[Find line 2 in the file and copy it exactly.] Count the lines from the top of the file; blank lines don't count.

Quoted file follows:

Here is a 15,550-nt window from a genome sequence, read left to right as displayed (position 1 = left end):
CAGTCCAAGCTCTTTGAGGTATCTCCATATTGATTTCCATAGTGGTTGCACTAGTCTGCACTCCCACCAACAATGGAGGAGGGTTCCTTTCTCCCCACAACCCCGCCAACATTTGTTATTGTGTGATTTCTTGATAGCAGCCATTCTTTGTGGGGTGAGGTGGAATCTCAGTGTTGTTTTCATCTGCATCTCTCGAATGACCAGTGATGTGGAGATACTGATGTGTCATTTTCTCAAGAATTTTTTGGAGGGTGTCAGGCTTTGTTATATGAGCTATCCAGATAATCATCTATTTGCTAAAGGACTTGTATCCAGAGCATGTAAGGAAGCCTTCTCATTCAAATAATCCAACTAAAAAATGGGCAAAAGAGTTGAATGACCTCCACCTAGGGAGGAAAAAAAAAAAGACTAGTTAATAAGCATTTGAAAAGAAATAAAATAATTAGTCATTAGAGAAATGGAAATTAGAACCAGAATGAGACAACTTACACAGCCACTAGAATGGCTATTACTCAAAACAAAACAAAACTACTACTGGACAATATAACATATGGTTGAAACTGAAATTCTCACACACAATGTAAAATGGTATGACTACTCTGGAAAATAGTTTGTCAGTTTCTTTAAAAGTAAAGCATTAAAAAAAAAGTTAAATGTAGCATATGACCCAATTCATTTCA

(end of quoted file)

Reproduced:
CAGTCCAAGCTCTTTGAGGTATCTCCATATTGATTTCCATAGTGGTTGCACTAGTCTGCACTCCCACCAACAATGGAGGAGGGTTCCTTTCTCCCCACAACCCCGCCAACATTTGTTATTGTGTGATTTCTTGATAGCAGCCATTCTTTGTGGGGTGAGGTGGAATCTCAGTGTTGTTTTCATCTGCATCTCTCGAATGACCAGTGATGTGGAGATACTGATGTGTCATTTTCTCAAGAATTTTTTGGAGGGTGTCAGGCTTTGTTATATGAGCTATCCAGATAATCATCTATTTGCTAAAGGACTTGTATCCAGAGCATGTAAGGAAGCCTTCTCATTCAAATAATCCAACTAAAAAATGGGCAAAAGAGTTGAATGACCTCCACCTAGGGAGGAAAAAAAAAAAGACTAGTTAATAAGCATTTGAAAAGAAATAAAATAATTAGTCATTAGAGAAATGGAAATTAGAACCAGAATGAGACAACTTACACAGCCACTAGAATGGCTATTACTCAAAACAAAACAAAACTACTACTGGACAATATAACATATGGTTGAAACTGAAATTCTCACACACAATGTAAAATGGTATGACTACTCTGGAAAATAGTTTGTCAGTTTCTTTAAAAGTAAAGCATTAAAAAAAAAGTTAAATGTAGCATATGACCCAATTCATTTCA